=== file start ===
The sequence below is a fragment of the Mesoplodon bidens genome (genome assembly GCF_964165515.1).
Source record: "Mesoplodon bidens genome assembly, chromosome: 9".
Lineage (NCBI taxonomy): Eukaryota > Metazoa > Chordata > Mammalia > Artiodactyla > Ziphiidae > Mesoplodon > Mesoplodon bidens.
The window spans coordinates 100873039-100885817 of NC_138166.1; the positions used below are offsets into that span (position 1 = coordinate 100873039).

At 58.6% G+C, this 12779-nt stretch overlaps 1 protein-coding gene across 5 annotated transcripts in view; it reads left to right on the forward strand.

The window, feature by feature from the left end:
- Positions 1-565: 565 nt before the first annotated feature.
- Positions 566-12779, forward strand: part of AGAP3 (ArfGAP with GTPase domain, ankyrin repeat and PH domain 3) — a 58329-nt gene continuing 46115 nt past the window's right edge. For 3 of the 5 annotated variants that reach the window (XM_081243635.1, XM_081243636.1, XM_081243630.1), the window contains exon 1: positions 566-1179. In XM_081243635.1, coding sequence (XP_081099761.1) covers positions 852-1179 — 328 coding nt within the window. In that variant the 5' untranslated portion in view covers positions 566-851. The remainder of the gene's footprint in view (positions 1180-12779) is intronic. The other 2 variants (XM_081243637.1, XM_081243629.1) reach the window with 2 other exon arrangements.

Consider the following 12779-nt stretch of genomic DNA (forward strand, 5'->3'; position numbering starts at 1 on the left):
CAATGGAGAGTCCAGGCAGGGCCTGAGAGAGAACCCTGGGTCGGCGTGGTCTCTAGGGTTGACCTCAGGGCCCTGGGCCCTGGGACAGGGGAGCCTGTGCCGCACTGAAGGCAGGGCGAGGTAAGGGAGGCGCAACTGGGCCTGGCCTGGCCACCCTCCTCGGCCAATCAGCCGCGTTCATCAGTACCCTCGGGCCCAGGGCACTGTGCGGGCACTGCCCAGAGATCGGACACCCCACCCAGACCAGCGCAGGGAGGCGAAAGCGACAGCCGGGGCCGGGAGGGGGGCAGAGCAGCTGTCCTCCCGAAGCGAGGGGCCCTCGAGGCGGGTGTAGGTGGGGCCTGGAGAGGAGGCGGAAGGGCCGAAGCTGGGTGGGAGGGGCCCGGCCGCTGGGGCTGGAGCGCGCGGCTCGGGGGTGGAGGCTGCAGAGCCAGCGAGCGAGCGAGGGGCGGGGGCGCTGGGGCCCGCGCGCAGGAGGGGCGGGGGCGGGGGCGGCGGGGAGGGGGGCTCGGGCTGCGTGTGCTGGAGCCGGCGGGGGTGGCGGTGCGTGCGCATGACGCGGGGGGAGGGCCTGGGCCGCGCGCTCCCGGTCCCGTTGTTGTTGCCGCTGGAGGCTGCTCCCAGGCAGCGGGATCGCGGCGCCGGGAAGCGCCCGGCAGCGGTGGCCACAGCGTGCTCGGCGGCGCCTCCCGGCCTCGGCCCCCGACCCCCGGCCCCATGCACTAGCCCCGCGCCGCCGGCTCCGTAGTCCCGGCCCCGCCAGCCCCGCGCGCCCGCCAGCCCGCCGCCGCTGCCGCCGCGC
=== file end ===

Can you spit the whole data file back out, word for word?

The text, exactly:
The sequence below is a fragment of the Mesoplodon bidens genome (genome assembly GCF_964165515.1).
Source record: "Mesoplodon bidens genome assembly, chromosome: 9".
Lineage (NCBI taxonomy): Eukaryota > Metazoa > Chordata > Mammalia > Artiodactyla > Ziphiidae > Mesoplodon > Mesoplodon bidens.
The window spans coordinates 100873039-100885817 of NC_138166.1; the positions used below are offsets into that span (position 1 = coordinate 100873039).

At 58.6% G+C, this 12779-nt stretch overlaps 1 protein-coding gene across 5 annotated transcripts in view; it reads left to right on the forward strand.

The window, feature by feature from the left end:
- Positions 1-565: 565 nt before the first annotated feature.
- Positions 566-12779, forward strand: part of AGAP3 (ArfGAP with GTPase domain, ankyrin repeat and PH domain 3) — a 58329-nt gene continuing 46115 nt past the window's right edge. For 3 of the 5 annotated variants that reach the window (XM_081243635.1, XM_081243636.1, XM_081243630.1), the window contains exon 1: positions 566-1179. In XM_081243635.1, coding sequence (XP_081099761.1) covers positions 852-1179 — 328 coding nt within the window. In that variant the 5' untranslated portion in view covers positions 566-851. The remainder of the gene's footprint in view (positions 1180-12779) is intronic. The other 2 variants (XM_081243637.1, XM_081243629.1) reach the window with 2 other exon arrangements.

Consider the following 12779-nt stretch of genomic DNA (forward strand, 5'->3'; position numbering starts at 1 on the left):
CAATGGAGAGTCCAGGCAGGGCCTGAGAGAGAACCCTGGGTCGGCGTGGTCTCTAGGGTTGACCTCAGGGCCCTGGGCCCTGGGACAGGGGAGCCTGTGCCGCACTGAAGGCAGGGCGAGGTAAGGGAGGCGCAACTGGGCCTGGCCTGGCCACCCTCCTCGGCCAATCAGCCGCGTTCATCAGTACCCTCGGGCCCAGGGCACTGTGCGGGCACTGCCCAGAGATCGGACACCCCACCCAGACCAGCGCAGGGAGGCGAAAGCGACAGCCGGGGCCGGGAGGGGGGCAGAGCAGCTGTCCTCCCGAAGCGAGGGGCCCTCGAGGCGGGTGTAGGTGGGGCCTGGAGAGGAGGCGGAAGGGCCGAAGCTGGGTGGGAGGGGCCCGGCCGCTGGGGCTGGAGCGCGCGGCTCGGGGGTGGAGGCTGCAGAGCCAGCGAGCGAGCGAGGGGCGGGGGCGCTGGGGCCCGCGCGCAGGAGGGGCGGGGGCGGGGGCGGCGGGGAGGGGGGCTCGGGCTGCGTGTGCTGGAGCCGGCGGGGGTGGCGGTGCGTGCGCATGACGCGGGGGGAGGGCCTGGGCCGCGCGCTCCCGGTCCCGTTGTTGTTGCCGCTGGAGGCTGCTCCCAGGCAGCGGGATCGCGGCGCCGGGAAGCGCCCGGCAGCGGTGGCCACAGCGTGCTCGGCGGCGCCTCCCGGCCTCGGCCCCCGACCCCCGGCCCCATGCACTAGCCCCGCGCCGCCGGCTCCGTAGTCCCGGCCCCGCCAGCCCCGCGCGCCCGCCAGCCCGCCGCCGCTGCCGCCGCGC